“If any one of them wanted to take over and I’d step back,” Miller says, standing by a glass case of candies. “But I’m having too much fun to go right now.”

People come to Husky Deli after soccer games and tee-ball practice from all over West Seattle. Which brings us to the second issue I heard about in District 1: Parking.

In the 1950s, local merchants in the Junction neighborhood put in four big parking lots so they could compete with malls like Northgate and Southcenter. That investment helped cement West Seattle’s strong affiliation - with cars.

But today, development in West Seattle’s urban villages is designed around transit, not cars. And that’s made some people in West Seattle feel squeezed.  

Francis Cline pauses her pinochle game at the senior center to talk about parking.

[asset-images[{"caption": "Francis Cline is among those who feel left behind as Seattle neighborhoods become more difficult places to park. She lives in West Seattle.", "fid": "118005", "style": "placed_full", "uri": "public://201505/francis_cline.jpg", "attribution": "Credit KUOW Photo/Joshua McNichols"}]]She says somebody at city hall made a mistake when they allowed the construction of apartment buildings with no parking spaces. “I know they expect people to take the bus,” says Cline, “but not everyone does take the bus.”

That means it’s hard to find a parking space. “It irritates me,” says Cline. “I have parking at my apartment, but other people don’t. And when they come to visit, they have to park two blocks away.”

I heard these two concerns – geographic isolation and parking – often during my tour of West Seattle. But the further you travel south, the more likely you are to hear a third concern: public safety.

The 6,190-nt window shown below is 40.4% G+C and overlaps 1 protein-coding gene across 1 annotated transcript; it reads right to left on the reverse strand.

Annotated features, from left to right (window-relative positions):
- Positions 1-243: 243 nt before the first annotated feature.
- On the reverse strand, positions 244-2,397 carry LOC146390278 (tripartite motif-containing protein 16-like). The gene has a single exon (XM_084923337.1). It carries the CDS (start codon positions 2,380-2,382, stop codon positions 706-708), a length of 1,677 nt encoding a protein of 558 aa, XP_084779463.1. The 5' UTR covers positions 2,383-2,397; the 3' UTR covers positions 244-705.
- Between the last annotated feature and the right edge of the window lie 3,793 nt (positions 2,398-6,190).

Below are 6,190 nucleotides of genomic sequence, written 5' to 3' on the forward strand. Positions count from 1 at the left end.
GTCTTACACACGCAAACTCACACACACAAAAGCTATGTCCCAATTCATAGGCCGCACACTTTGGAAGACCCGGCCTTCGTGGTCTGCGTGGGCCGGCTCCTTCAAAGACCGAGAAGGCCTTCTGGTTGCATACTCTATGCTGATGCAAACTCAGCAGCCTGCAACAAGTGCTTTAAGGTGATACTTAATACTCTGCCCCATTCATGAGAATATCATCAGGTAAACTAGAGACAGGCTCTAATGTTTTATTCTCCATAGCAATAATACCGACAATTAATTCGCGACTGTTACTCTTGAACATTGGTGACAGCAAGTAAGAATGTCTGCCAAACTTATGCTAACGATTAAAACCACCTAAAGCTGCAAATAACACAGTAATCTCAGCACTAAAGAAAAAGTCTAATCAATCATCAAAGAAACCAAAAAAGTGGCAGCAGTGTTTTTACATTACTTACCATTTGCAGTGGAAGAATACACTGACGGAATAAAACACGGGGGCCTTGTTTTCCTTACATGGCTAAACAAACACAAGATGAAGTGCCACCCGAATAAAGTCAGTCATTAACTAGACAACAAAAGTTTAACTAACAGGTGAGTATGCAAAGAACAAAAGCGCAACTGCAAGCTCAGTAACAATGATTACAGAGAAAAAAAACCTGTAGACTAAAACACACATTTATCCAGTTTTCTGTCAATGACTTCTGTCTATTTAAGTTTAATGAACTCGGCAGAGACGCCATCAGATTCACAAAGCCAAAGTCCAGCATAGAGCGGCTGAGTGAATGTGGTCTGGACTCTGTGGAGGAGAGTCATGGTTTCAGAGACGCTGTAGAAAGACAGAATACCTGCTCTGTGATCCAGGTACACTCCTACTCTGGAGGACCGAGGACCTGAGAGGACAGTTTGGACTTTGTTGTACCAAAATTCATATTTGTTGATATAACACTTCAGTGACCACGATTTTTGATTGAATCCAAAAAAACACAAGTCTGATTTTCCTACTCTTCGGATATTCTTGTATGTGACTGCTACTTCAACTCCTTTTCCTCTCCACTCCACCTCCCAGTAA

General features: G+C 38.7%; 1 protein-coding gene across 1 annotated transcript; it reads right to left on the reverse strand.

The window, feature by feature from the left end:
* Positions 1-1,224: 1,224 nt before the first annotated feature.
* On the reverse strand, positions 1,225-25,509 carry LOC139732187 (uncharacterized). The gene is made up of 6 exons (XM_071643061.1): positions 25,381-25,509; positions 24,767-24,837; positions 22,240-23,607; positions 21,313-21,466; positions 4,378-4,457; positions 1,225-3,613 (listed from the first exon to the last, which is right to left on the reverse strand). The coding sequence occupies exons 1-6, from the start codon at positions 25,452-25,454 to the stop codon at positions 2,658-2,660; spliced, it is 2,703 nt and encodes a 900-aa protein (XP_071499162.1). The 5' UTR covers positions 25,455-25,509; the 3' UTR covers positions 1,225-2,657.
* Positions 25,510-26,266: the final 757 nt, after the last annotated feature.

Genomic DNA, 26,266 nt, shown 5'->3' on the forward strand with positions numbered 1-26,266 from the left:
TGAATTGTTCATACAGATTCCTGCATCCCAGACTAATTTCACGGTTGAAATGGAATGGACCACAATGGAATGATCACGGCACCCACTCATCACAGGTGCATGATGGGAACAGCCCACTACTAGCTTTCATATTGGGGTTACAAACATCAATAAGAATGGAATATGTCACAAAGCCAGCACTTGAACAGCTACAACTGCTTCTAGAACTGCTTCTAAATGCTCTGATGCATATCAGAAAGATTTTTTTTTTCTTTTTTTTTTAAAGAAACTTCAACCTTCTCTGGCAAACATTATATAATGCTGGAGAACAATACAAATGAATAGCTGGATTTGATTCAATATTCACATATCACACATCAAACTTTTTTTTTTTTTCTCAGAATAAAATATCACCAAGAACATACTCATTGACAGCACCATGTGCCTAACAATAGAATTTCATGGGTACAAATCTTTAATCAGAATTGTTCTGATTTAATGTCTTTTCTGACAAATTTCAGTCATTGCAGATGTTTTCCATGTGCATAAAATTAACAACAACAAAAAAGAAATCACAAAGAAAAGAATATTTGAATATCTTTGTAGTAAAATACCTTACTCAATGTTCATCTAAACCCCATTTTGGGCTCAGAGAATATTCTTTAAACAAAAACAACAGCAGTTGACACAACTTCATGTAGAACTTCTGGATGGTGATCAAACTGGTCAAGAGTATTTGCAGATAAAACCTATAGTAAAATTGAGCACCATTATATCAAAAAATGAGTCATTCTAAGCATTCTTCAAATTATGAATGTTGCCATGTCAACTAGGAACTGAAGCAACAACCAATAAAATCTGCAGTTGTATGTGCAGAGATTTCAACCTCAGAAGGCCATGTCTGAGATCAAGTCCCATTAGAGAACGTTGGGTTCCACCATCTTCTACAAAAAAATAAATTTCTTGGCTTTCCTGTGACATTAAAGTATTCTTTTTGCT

Ana Ramirez, 18, lives in the part of White Center that falls within city limits. Her neighborhood forms the southern border of District 1. She just picked up her two younger brothers at a school nearby, and is walking across Roxhill Park.  

“There’s a lot of insecurity here,” Ramirez says.

There was a shooting recently by her house – a drive-by past her apartment.

“Walking around White Center, you feel really harassed as a girl,” she says. “Because a lot of people, they honk at you and stuff. So you don’t feel that secure.”

As in other parts of West Seattle, the neighbors have turned to each other. Ramirez says that makes her neighborhood a nice place to live. “People help out each other. It’s not just people like individuals looking out for themselves. There’s a sense of community here.”

Those three issues, transportation, parking and public safety, have been issues here for a long time. Some residents here feel West Seattle has been ignored at city hall. At a couple points in history, West Seattleites have raised the idea of seceding from Seattle. But the idea always gets pushed aside and the ties between West Seattle and city hall only stand to get stronger when the neighborhood finally has an official representative on the city council.